CBC reporter 'violates' ethics code for lamenting 'all white' editors at rival newsroom

In the complaint, Anam Latif claimed the Valentine's Day story and related letters to the editor were 'offensive,' 'Islamophobic,' and 'harmful.' Editors stood by the story but 'out of sensitivity to the concern' removed references to Pakistan and Iran.

CBC reporter 'violates' ethics code for lamenting 'all white' editors at rival newsroom
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CBC reporter landed in hot water Friday after she allegedly breached the public broadcaster's ethics code for campaigning against "all white" editors at a rival newsroom.

Anam Latif, a reporter with CBC Kitchener-Waterloo, disparaged content from rival Waterloo Record on Twitter and filed a formal complaint with the National News Media Council, reports Blacklock's Reporter

"I should start a list of all the insensitive bullshit published in The Record," tweeted Latif.

A CBC Journalistic Standards And Practices guide in a chapter entitled "Personal Use of Social Media" urges employees to keep their opinions to themselves. "When we use social media, we should remember two of our principles: impartiality and integrity," it said.

As a Muslim, Latif tweeted and filed complaints with the Media Council, accusing The Record of discrimination over a February 1 article headlined, "Kitchener School Has Cancelled Valentine's Day." The story reported a local elementary school had banned children from exchanging cards or candy on February 14.

The story noted Valentine's Day is named after a Catholic saint. According to Blacklock's Reporter, school managers said, "It is not celebrated by all students or families in our community," such as those from Pakistan or Iran. 

In the complaint, Latif claimed the Valentine's Day story and related letters to the editor were "offensive," "Islamophobic," and "harmful." Editors stood by the story but "out of sensitivity to the concern" removed references to Pakistan and Iran.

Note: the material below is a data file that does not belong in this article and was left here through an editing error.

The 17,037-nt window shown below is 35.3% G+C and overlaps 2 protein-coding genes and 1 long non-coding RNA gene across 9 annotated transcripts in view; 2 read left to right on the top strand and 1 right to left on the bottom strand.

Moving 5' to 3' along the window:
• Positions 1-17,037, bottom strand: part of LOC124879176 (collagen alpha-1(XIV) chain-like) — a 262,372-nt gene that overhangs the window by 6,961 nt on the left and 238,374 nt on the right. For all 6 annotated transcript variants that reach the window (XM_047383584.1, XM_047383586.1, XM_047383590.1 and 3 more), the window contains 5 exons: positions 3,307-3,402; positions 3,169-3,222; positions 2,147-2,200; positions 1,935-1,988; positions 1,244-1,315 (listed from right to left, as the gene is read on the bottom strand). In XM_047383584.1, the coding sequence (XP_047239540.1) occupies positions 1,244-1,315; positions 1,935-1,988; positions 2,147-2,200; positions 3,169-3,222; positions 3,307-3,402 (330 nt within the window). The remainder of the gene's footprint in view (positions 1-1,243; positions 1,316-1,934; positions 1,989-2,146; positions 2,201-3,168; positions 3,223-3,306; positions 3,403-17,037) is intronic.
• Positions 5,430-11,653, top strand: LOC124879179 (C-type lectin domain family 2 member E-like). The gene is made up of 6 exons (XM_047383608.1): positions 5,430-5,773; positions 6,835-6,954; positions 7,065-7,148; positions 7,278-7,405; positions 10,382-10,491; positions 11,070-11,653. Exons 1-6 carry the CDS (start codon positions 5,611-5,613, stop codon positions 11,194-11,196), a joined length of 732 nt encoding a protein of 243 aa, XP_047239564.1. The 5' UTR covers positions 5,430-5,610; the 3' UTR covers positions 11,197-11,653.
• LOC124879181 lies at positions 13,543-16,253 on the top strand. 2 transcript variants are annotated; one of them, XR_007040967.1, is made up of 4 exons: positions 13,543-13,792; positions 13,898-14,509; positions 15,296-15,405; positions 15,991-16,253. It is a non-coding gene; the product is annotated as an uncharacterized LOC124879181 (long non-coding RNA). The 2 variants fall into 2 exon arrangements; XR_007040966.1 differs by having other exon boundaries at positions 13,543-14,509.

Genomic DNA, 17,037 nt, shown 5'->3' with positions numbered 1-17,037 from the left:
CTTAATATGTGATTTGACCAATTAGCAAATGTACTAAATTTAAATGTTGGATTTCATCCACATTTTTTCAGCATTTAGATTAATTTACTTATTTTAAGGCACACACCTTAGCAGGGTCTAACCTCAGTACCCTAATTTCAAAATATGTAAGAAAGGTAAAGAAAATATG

"It is so irresponsible for a newspaper to publish inflammatory statements as The Record did. I worry for all the brown kids," she tweeted. "It's just plain inflammatory, Islamophobic and offensive." 

The CBC reporter called it "harmful reporting" that personally upset her. "I am just so personally offended by this article." 

"Our journalists, including casual and temporary staff as well as interns, should consider the following: In our social media activity, we are mindful of our professional association with the CBC," reads Standards And Practices. "We maintain professional decorum and strive to do nothing that would bring CBC into disrepute."

"We understand that what we say and do on social media can reflect on ourselves, our colleagues and the CBC. In particular, the expression of personal opinions on controversial subjects including politics can undermine the credibility of CBC journalism and erode the trust of our audience."

"An incredibly infuriating article about one Kitchener elementary school's decision to cancel Valentine's Day somehow became conflated with Islam and new immigrants," wrote Latif. "How did this comparison make it past editors? Maybe it's because they're all white."

In February, a 2022 Ombudsman report unveiled the Crown Corporation had violated its ethics code by slandering elderly Caucasians for their voting preferences, according to Blacklock's Reporter.

On October 25, 2021, CBC News initially published an opinion editorial incorrectly labelled as "First Person" storytelling by an Elections Canada poll worker, Zeahaa Rehman, who claimed numerical evidence of rising "xenophobic politics" by some conservative candidates.

"On Election Day, I greeted incoming voters, determined if they were at the correct polling address and helped count votes after the polls closed. During the first hour of my shift, an elderly white woman came in with a walker," wrote Rehman. "After she left, I couldn't help but wonder whether, despite our pleasant interaction, she was one of the people who hate people like me."

Despite the CBC breaching its ethics code, the broadcaster did not appear before an upcoming Senate hearing on 'Islamophobia.' They claim to do so would undermine their "journalistic independence." 

"Our journalists regularly report on issues like Islamophobia and must do so independently," wrote Shaun Poulter, executive director of government relations at the CBC, to the Senate human rights committee. 

"They cannot risk being perceived as advocates or agents subject to a committee's scrutiny and recommendations."

While not mentioning the CBC Ombudsman's report from last August 8, Poulter writes, "I hope you can appreciate that senators questioning news leaders about their editorial decisions and practices undermines the journalistic independence guaranteed in the Broadcasting Act."

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